The Good-Morrow

by John Donne

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Last Updated September 6, 2023.

I wonder, by my troth, what thou and I
Did, till we loved?
The speaker begins with a question addressed to an unnamed lover in the poem. Since the poem is titled “The Good-Morrow,” the reader is led to understand that he is speaking to his lover as he awakens in the morning. Enamored with the sight of her, he is overcome with adoration and cannot fathom life before this love. What did we do before? It’s a rhetorical question meant to show how captivated he remains with this woman.
Were we not weaned till then?
By comparison, anything that came before this love is immature and childish. Donne uses the verb weaned to indicate a state of infancy. If he thought he loved before, he was ignorant in his childlike thinking.
Or snorted we in the Seven Sleepers’ den?
The Seven Sleepers of Ephesus are a legend in Christianity. According to the story, seven soldiers refused to participate in pagan rituals and were concealed in a cave which was later sealed; the seven fell into a deep sleep. Over a hundred years later, the cave was opened, and the seven soldiers were awakened. This reference in the poem indicates that the speaker thinks that he was asleep before this love; his eyes had not been opened to the miracle of such a powerful connection.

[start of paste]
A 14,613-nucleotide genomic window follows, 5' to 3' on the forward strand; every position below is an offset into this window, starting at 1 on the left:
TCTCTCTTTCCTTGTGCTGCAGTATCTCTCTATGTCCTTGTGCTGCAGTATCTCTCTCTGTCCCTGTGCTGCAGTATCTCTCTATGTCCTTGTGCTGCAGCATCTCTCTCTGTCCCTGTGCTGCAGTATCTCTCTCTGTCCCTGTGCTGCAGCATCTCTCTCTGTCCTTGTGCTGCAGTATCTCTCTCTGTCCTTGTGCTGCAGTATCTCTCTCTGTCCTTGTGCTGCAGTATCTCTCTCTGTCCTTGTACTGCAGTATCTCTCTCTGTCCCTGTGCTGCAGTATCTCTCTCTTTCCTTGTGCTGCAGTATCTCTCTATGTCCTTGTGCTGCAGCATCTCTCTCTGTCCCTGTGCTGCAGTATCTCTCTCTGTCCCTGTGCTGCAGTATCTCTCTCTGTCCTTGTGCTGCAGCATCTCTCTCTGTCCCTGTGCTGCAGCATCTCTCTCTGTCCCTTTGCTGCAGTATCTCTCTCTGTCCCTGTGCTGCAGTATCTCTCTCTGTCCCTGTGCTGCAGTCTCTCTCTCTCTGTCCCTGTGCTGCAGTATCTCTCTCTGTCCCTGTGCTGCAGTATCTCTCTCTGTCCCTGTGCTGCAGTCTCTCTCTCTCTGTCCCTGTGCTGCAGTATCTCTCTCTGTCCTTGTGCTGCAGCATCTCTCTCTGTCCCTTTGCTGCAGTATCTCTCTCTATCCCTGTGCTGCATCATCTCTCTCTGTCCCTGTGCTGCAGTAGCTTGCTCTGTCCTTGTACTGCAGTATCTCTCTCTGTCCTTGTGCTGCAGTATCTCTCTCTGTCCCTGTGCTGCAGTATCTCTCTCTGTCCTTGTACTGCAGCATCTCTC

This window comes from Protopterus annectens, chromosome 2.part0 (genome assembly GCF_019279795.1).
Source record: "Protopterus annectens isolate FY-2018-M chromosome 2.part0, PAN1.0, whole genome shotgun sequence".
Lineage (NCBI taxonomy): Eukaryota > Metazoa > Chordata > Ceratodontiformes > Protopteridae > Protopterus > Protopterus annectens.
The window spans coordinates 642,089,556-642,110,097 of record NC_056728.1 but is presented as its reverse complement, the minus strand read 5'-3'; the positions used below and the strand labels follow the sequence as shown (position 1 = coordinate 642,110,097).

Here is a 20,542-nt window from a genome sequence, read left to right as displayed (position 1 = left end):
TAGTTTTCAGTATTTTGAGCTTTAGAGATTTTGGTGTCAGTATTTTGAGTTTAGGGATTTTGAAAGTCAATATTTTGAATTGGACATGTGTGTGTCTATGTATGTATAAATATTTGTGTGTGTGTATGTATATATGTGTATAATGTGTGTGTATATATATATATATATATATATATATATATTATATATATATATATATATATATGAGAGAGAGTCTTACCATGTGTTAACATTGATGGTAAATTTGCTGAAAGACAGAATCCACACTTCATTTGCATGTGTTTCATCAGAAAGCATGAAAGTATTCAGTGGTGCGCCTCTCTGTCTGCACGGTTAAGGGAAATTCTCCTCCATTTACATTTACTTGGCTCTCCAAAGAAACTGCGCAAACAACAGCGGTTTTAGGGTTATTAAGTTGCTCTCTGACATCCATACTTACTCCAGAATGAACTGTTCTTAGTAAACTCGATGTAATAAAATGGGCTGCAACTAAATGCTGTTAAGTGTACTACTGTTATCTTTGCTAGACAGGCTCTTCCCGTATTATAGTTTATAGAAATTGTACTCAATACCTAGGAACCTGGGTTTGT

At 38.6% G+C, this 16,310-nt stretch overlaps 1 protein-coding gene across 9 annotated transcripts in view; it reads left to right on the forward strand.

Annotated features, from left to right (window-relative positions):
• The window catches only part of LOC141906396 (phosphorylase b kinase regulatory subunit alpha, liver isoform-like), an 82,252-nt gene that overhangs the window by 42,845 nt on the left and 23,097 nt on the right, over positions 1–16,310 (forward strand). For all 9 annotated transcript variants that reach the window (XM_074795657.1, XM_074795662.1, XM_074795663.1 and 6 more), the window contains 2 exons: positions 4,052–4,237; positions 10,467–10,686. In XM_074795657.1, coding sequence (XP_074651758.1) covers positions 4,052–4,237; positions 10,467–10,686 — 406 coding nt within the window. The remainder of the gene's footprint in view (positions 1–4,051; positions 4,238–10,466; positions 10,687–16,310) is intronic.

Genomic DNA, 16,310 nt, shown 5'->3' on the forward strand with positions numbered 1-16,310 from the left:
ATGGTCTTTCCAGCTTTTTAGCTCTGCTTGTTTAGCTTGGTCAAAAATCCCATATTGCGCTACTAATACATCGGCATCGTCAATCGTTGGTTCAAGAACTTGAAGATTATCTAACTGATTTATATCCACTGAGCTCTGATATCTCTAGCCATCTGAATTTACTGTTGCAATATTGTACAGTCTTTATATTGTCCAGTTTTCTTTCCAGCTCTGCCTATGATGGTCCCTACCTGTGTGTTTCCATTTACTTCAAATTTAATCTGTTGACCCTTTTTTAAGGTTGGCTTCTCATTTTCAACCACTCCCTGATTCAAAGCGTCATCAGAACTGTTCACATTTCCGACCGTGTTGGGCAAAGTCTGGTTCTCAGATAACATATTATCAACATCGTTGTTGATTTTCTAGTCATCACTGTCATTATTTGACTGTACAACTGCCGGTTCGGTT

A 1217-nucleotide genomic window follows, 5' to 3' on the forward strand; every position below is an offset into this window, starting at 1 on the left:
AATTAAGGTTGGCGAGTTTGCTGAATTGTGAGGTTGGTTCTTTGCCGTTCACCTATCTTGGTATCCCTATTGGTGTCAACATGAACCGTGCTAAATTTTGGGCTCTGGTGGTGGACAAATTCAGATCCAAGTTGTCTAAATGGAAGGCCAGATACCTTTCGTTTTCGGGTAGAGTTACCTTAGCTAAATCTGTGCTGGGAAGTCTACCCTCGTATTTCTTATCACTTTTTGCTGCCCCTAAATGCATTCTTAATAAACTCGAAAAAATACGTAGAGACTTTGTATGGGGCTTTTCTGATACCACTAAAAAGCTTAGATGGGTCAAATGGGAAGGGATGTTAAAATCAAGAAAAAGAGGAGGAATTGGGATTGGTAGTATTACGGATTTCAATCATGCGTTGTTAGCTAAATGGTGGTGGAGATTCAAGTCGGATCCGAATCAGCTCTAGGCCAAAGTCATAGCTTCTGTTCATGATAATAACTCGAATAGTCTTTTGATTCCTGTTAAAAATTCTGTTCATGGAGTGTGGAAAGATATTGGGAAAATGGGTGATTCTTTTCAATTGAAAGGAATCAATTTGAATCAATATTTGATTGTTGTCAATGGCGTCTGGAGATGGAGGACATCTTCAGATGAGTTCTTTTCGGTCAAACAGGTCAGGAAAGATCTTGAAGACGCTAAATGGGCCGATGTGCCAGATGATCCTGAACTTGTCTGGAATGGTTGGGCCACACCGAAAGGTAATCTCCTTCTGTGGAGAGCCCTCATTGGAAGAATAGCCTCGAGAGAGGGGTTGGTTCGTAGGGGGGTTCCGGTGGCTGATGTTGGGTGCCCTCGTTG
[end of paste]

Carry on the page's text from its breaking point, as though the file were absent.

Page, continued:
And now good-morrow to our waking souls, Which watch not one another out of fear;
The speaker feels connected to his lover in his very soul. As he awakens with her close by, his soul also awakens to the possibilities that a new day can bring. There is no fear in their relationship; they exist together only in contentment and pleasure.
Let maps to other, worlds on worlds have shown, Let us possess one world, each hath one, and is one.
Others seek adventure in the exploration of other places. They use maps to travel and are led to excitement through the discovery of locales yet unseen. By contrast, the speaker notes that this place is his world—and his lover’s. They don’t need to travel to faraway and exotic places, as the excitement and adventure lies right there in the bedroom on this “good morrow.” He can be her world, and she can be his.
Where can we find two better hemispheres, Without sharp north, without declining west?
The speaker uses another rhetorical question to demonstrate to his lover that they are perfectly matched. Like the two hemispheres of the globe, they complete each other. Even better, they lack the coldness found in the Arctic Circle (at “sharp north”), and their love will never fade like a sunset (in the “declining west”). It’s a perfectly matched love without flaws.

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